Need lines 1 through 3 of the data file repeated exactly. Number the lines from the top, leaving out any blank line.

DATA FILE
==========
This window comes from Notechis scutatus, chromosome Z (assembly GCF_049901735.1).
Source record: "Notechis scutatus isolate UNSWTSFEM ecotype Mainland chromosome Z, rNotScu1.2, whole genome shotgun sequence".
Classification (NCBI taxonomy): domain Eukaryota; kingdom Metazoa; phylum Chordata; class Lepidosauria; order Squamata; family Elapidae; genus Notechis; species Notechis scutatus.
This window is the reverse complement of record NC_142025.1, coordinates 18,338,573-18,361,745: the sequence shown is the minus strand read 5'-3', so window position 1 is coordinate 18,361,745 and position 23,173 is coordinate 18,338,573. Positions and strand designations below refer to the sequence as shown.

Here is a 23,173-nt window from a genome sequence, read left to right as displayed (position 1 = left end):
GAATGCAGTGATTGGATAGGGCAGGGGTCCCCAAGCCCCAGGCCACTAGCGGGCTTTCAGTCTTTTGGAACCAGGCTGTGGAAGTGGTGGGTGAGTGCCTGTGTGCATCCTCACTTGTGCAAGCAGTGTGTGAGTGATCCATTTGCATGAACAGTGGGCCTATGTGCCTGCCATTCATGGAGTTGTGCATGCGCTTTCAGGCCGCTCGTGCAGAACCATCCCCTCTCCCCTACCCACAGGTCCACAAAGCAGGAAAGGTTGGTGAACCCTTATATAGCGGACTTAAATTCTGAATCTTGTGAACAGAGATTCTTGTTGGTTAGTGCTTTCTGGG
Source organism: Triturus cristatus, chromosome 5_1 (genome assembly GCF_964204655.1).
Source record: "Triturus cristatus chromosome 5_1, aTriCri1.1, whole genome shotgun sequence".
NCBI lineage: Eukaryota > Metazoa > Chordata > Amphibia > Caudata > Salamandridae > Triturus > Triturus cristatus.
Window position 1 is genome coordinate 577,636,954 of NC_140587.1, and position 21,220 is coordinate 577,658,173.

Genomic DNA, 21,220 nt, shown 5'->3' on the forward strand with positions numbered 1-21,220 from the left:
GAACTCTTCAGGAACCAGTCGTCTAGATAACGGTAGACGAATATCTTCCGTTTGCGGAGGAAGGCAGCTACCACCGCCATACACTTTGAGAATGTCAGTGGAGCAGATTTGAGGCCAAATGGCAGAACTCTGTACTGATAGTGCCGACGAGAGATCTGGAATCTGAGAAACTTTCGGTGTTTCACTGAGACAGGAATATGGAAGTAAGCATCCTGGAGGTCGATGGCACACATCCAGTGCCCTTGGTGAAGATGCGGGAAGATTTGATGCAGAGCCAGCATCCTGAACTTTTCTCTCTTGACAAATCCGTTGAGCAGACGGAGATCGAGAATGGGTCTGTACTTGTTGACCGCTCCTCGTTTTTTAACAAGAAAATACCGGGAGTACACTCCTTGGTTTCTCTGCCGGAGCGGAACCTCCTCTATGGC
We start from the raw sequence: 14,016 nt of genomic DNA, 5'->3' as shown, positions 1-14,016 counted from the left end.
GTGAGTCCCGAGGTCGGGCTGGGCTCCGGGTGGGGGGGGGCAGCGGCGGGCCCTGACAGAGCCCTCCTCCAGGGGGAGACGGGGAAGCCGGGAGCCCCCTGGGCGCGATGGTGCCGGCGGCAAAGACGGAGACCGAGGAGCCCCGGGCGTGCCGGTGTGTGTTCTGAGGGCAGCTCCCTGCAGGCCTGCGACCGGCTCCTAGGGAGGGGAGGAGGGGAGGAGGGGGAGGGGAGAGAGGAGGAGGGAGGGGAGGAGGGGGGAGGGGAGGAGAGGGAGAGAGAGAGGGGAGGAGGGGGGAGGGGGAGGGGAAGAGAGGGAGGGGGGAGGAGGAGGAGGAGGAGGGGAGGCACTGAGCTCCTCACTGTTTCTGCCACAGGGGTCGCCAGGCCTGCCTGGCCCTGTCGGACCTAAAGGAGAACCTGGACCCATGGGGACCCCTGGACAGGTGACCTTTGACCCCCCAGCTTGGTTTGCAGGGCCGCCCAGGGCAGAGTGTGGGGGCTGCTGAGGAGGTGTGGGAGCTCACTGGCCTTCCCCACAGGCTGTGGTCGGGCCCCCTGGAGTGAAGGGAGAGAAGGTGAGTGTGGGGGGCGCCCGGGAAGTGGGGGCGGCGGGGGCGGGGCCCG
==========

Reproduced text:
This window comes from Notechis scutatus, chromosome Z (assembly GCF_049901735.1).
Source record: "Notechis scutatus isolate UNSWTSFEM ecotype Mainland chromosome Z, rNotScu1.2, whole genome shotgun sequence".
Classification (NCBI taxonomy): domain Eukaryota; kingdom Metazoa; phylum Chordata; class Lepidosauria; order Squamata; family Elapidae; genus Notechis; species Notechis scutatus.